Monday, September 05, 2005

Big day!

Today was a special day. After much trepidation I re-entered the classroom for the first time after summer vacation.

Only during summer vacation did a lot of things change in the school where I teach, Yeshivat Bnai Akiva Mateh Binyamin in Beit El. After spending hours with the other two teachers trying to find the perfect textbooks, suddenly it all changed. Our numbers had been dropping the past few years, and I was psyching myself up for reduced teaching hours. Then all of a sudden it was announced that another yeshiva high school was closing, and there were negotiations to accept a few dozen, maybe even more than fifty, in our school.

All of a sudden, my hours went back to last year's, and all of our careful planning had to be redone. We divide the kids into homogeneous groups according to levels. I'm an EFL teacher, trying to get Israeli boys to read, write and speak English.

So today we greeted the 9th and 10 grades with tests, and tomorrow the 11th grade will get a similar present. Thank G-d it went well, and the boys were pretty well-behaved, at least the 9th grade. I guess they're still scared. The 10th took a few minutes to calm down, and then they, too took their tests. The 11th grade tomorrow.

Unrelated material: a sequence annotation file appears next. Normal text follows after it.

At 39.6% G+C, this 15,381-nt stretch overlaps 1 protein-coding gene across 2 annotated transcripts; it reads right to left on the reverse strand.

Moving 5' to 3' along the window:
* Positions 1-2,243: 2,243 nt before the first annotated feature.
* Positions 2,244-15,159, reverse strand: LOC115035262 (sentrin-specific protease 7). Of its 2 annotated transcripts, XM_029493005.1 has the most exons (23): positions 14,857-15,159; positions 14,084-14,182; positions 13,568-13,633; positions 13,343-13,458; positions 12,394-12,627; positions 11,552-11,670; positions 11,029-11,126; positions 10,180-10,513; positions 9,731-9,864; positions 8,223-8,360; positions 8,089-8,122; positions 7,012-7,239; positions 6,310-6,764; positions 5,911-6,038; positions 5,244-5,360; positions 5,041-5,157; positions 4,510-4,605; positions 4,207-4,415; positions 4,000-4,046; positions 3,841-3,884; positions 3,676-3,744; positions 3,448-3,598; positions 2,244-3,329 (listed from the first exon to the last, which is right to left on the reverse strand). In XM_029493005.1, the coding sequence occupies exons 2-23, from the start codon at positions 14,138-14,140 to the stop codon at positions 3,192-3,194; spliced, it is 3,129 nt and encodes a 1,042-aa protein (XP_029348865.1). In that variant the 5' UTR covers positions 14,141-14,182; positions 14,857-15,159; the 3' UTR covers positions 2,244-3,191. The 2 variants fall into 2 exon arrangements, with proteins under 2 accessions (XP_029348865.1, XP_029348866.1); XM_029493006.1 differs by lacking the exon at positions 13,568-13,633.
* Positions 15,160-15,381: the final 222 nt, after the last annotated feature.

I was pleasantly surprised. I remembered last year's opening, when teachers rushed anxiously into the teachers room the minute there was a break, muttering about the impossible kids.

And now for the tough part. I have to learn all their names.

I got home pretty quickly, thank G-d. And then supper, and then walked with my friend, and then...

I went to a birthday party, my neighbor's 90th, ad me'ah v'esrim, he should live to a hundred and twenty. It was lovely, a typical Shiloh mix from all over the world. First of all, the guest of honor is from Russia, and his daughter lives in Shiloh, and her daughter and family, so it's a four generation one.

I was on the Absorption Committee when they showed interest in coming. I remember; we met them and were impressed. They weren't religious then, but we just felt that it would be a wonderful thing to give them a chance. As one person said: "If Shiloh is not for them, they'll leave, but at least we can help them adjust to Israel."

And the rest is history...

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